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4 Ways to Get an Angry Customer to Leave a Positive Review

Article Highlights:

  • Customer experience needs to be proactive AND reactive!
  • You have the power to stop a customer from leaving your dealership upset.

Is all press actually good press? Recently, I typed ‘local mattress stores’ into Google Maps and without leaving the Google page I could view 30+ reviews on several stores in my area. Interestingly enough, it wasn’t the negative or the positive reviews that I found insightful, but the ones when the customer had a negative experience and someone at the store made a genuine effort to fix the problem. Those are the important reviews.


They show the store cares about the customer, the issues he has, and ways the store can improve. No one is perfect. Customer experience has to be both proactive AND reactive. It’s the reactive part that sometimes gets overlooked.  However, according to the eBook The Marketer’s Guide to Customer Reviews by Jon Hall, 4 out of 5 consumers reverse their purchase decision based on negative online reviews.

So what can you do if you have an angry customer at your dealership?

  • Don’t be tone deaf. Project your tone of voice and demeanor in a sincere, friendly, and professional way. Show real concern for their issue and empathize with them. This is especially important via email. When you have an upset customer, do your best to connect face to face or over the phone. Too often, tone and demeanor over email are taken the wrong way and opportunities to fix a problem are missed.
  • It’s not an arm-wrestling match. After you’ve established tone, don’t initiate push back or put your customer on the defensive. It’s easy to want to defend your employees or dealership, but first you need to hear what the customer has to say. Remember not to take the customer’s anger personally.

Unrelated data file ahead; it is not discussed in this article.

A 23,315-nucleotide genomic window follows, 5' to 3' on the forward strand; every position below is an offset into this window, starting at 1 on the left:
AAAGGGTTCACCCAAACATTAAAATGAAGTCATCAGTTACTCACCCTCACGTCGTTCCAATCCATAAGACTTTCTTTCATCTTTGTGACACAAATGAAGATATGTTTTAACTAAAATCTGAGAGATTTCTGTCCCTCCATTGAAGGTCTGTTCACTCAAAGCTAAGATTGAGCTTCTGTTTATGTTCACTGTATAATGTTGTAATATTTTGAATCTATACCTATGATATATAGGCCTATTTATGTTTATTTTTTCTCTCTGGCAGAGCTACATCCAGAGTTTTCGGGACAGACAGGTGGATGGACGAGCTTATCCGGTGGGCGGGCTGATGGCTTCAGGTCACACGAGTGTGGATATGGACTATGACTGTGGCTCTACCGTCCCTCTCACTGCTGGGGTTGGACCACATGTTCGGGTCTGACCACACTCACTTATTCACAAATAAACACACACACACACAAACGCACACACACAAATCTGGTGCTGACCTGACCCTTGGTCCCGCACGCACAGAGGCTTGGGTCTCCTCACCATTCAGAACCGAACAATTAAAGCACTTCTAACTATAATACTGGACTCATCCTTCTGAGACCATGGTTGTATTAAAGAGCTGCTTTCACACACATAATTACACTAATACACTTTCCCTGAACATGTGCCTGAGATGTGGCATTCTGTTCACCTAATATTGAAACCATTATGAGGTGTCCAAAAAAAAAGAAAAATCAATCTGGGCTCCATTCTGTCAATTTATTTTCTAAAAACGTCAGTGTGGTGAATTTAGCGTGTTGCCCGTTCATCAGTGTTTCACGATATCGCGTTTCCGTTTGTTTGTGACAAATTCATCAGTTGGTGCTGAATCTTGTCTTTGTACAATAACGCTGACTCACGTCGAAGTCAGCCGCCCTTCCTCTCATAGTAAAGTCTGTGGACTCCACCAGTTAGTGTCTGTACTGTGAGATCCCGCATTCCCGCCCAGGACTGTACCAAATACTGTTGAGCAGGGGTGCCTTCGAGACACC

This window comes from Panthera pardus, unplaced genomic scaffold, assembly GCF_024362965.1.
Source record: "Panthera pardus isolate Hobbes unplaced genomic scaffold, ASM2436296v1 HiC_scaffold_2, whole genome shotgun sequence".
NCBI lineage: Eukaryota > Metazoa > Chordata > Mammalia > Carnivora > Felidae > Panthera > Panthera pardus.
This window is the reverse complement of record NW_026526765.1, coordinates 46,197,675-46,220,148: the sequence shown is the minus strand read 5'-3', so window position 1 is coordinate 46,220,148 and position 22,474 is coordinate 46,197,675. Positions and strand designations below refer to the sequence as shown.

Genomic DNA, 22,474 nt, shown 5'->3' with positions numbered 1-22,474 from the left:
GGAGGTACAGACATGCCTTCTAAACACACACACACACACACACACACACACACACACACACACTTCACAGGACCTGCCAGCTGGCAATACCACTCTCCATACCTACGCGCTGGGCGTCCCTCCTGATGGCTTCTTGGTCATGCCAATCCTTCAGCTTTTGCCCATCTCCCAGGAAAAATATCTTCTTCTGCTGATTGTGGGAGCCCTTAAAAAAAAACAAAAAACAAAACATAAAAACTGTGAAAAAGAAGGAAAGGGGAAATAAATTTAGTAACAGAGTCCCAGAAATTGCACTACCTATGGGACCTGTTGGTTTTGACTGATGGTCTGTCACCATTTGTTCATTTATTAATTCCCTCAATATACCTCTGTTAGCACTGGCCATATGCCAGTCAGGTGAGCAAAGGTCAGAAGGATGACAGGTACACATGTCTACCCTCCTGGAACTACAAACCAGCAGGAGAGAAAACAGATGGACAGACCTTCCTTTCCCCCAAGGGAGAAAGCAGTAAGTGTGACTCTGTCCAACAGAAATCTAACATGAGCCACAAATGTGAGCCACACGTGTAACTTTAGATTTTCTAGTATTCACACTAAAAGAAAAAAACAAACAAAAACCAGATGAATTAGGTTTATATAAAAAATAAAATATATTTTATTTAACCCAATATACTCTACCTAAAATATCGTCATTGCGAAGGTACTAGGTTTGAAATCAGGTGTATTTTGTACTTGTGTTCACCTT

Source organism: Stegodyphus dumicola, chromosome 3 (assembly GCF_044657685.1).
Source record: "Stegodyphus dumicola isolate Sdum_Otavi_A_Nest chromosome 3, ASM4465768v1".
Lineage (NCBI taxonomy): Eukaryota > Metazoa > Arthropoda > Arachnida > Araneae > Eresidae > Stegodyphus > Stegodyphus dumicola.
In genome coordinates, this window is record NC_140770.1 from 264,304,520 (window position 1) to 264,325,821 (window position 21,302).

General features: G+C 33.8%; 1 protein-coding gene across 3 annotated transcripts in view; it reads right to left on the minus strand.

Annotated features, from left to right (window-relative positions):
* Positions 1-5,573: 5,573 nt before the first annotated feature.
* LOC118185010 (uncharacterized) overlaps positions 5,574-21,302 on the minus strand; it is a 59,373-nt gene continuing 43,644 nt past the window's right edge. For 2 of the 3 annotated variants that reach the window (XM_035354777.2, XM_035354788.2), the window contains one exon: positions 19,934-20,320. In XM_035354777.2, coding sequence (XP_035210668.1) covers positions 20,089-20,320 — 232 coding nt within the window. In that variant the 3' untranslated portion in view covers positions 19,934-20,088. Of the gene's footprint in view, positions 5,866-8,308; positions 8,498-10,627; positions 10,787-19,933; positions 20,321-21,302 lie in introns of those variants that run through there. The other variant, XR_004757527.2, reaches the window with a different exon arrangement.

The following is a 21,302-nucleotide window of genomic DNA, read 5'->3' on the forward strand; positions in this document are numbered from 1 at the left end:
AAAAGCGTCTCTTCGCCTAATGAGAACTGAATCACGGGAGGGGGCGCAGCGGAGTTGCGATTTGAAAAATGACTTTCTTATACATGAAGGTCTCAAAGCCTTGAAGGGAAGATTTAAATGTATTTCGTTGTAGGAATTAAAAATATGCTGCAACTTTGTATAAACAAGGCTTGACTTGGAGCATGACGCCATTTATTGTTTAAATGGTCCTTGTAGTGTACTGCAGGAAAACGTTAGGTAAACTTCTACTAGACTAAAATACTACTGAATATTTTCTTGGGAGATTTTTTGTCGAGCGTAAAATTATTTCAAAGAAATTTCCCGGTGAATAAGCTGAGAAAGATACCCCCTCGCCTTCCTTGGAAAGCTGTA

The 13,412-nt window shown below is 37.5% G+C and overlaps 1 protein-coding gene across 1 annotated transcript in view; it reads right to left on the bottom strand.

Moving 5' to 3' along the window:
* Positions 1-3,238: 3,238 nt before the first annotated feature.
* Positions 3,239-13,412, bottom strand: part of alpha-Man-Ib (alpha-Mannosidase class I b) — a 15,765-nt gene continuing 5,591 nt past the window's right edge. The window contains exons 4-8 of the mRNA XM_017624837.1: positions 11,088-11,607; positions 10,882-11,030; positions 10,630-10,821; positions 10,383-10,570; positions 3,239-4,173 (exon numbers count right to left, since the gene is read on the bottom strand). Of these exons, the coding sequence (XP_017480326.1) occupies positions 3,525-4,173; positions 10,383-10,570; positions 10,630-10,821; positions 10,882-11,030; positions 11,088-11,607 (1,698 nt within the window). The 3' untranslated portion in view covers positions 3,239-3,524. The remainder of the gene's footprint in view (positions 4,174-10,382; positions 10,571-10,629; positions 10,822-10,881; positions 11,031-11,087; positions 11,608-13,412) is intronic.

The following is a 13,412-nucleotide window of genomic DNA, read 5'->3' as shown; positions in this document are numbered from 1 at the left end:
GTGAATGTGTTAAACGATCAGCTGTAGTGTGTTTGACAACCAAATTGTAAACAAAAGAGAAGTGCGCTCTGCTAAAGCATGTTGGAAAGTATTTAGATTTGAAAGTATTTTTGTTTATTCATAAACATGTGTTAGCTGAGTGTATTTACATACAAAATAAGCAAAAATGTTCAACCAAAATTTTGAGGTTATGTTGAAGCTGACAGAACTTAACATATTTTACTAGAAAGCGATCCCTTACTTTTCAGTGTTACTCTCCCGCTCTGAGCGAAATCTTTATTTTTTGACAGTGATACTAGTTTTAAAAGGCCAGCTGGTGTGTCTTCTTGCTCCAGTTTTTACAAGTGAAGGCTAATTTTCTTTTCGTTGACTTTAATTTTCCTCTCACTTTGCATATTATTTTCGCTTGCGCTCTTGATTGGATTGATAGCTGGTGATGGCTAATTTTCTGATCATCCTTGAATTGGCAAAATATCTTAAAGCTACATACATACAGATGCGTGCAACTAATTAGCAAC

• Restate. Listen again. Introduce yourself but then always allow the customer to speak first. Listen to why he is upset and the problem that he is having. Frequently, a customer has already spoken with one or more people before you that tried to help but could not, making the customer more irritated. Realize most customers need to “vent” first before they are willing to listen to you.
  • Understanding is half the battle. Now that you’ve given the customer a chance to voice his frustrations, keep calm. This is a good chance to ask for clarification on anything the customer said. Once you fully understand the problem, you and your customer can start working together towards a resolution.


If all else fails, know when to walk away. This one may seem strange but learn to identify ‘screamers.’ These people speak loudly and use negative language. They do very little in the way of describing the problem or working towards a fix. Keep calm but advise these people you are there to help, but the conversation isn’t providing much in the way of understanding the problem.

These guidelines will help you alleviate tension with an angry customer. If you sincerely attempt to help your customers resolve their issues, chances are your reviews will reflect your efforts.

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Customer Support Advocate, Major Accounts, Reynolds and Reynolds

Guy has worked for Reynolds and Reynolds for over 25 years. He is the Team Lead for the Major Accounts Customer Support team. Guy holds a Bachelor of Computer Information Systems in programming and has an Electro-Mechanical Engineering certification. When not working, Guy enjoys working out and playing tennis. Guy has been the captain of the Reynolds Tennis League for over 8 years.

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